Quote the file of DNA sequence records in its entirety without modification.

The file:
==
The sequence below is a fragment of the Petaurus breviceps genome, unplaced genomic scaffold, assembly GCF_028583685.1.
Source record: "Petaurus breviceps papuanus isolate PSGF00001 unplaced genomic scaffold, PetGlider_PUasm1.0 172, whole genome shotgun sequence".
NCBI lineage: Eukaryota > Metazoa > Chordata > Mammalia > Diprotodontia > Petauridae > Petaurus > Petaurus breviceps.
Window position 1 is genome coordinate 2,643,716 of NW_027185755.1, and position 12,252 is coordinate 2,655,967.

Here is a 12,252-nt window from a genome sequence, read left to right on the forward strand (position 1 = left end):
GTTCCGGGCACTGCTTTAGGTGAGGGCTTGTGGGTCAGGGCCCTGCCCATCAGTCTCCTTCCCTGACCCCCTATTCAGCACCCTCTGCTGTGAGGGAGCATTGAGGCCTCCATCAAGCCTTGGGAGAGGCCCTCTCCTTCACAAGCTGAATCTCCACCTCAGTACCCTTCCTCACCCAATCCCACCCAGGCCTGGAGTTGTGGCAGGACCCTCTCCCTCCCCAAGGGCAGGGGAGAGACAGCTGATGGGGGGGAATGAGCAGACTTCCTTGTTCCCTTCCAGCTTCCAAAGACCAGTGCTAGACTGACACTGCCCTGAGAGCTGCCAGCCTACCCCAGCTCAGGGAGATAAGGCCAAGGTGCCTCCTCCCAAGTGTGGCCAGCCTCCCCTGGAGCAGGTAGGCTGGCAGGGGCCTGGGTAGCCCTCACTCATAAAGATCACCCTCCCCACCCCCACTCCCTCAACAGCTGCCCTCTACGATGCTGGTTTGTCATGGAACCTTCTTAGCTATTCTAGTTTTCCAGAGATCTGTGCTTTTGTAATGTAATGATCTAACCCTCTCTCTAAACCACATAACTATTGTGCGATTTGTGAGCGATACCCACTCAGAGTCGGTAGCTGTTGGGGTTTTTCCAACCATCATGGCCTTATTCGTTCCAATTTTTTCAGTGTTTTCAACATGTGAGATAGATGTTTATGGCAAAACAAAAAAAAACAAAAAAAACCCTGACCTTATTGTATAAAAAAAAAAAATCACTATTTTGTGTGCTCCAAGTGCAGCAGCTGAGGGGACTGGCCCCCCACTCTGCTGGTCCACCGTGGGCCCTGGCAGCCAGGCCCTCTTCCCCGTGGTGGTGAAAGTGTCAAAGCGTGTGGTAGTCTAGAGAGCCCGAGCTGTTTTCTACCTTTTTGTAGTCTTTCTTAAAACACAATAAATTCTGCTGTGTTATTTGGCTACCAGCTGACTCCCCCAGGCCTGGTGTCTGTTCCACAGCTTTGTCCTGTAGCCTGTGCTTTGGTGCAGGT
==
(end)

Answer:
The sequence below is a fragment of the Petaurus breviceps genome, unplaced genomic scaffold, assembly GCF_028583685.1.
Source record: "Petaurus breviceps papuanus isolate PSGF00001 unplaced genomic scaffold, PetGlider_PUasm1.0 172, whole genome shotgun sequence".
NCBI lineage: Eukaryota > Metazoa > Chordata > Mammalia > Diprotodontia > Petauridae > Petaurus > Petaurus breviceps.
Window position 1 is genome coordinate 2,643,716 of NW_027185755.1, and position 12,252 is coordinate 2,655,967.

Here is a 12,252-nt window from a genome sequence, read left to right on the forward strand (position 1 = left end):
GTTCCGGGCACTGCTTTAGGTGAGGGCTTGTGGGTCAGGGCCCTGCCCATCAGTCTCCTTCCCTGACCCCCTATTCAGCACCCTCTGCTGTGAGGGAGCATTGAGGCCTCCATCAAGCCTTGGGAGAGGCCCTCTCCTTCACAAGCTGAATCTCCACCTCAGTACCCTTCCTCACCCAATCCCACCCAGGCCTGGAGTTGTGGCAGGACCCTCTCCCTCCCCAAGGGCAGGGGAGAGACAGCTGATGGGGGGGAATGAGCAGACTTCCTTGTTCCCTTCCAGCTTCCAAAGACCAGTGCTAGACTGACACTGCCCTGAGAGCTGCCAGCCTACCCCAGCTCAGGGAGATAAGGCCAAGGTGCCTCCTCCCAAGTGTGGCCAGCCTCCCCTGGAGCAGGTAGGCTGGCAGGGGCCTGGGTAGCCCTCACTCATAAAGATCACCCTCCCCACCCCCACTCCCTCAACAGCTGCCCTCTACGATGCTGGTTTGTCATGGAACCTTCTTAGCTATTCTAGTTTTCCAGAGATCTGTGCTTTTGTAATGTAATGATCTAACCCTCTCTCTAAACCACATAACTATTGTGCGATTTGTGAGCGATACCCACTCAGAGTCGGTAGCTGTTGGGGTTTTTCCAACCATCATGGCCTTATTCGTTCCAATTTTTTCAGTGTTTTCAACATGTGAGATAGATGTTTATGGCAAAACAAAAAAAAACAAAAAAAACCCTGACCTTATTGTATAAAAAAAAAAAATCACTATTTTGTGTGCTCCAAGTGCAGCAGCTGAGGGGACTGGCCCCCCACTCTGCTGGTCCACCGTGGGCCCTGGCAGCCAGGCCCTCTTCCCCGTGGTGGTGAAAGTGTCAAAGCGTGTGGTAGTCTAGAGAGCCCGAGCTGTTTTCTACCTTTTTGTAGTCTTTCTTAAAACACAATAAATTCTGCTGTGTTATTTGGCTACCAGCTGACTCCCCCAGGCCTGGTGTCTGTTCCACAGCTTTGTCCTGTAGCCTGTGCTTTGGTGCAGGT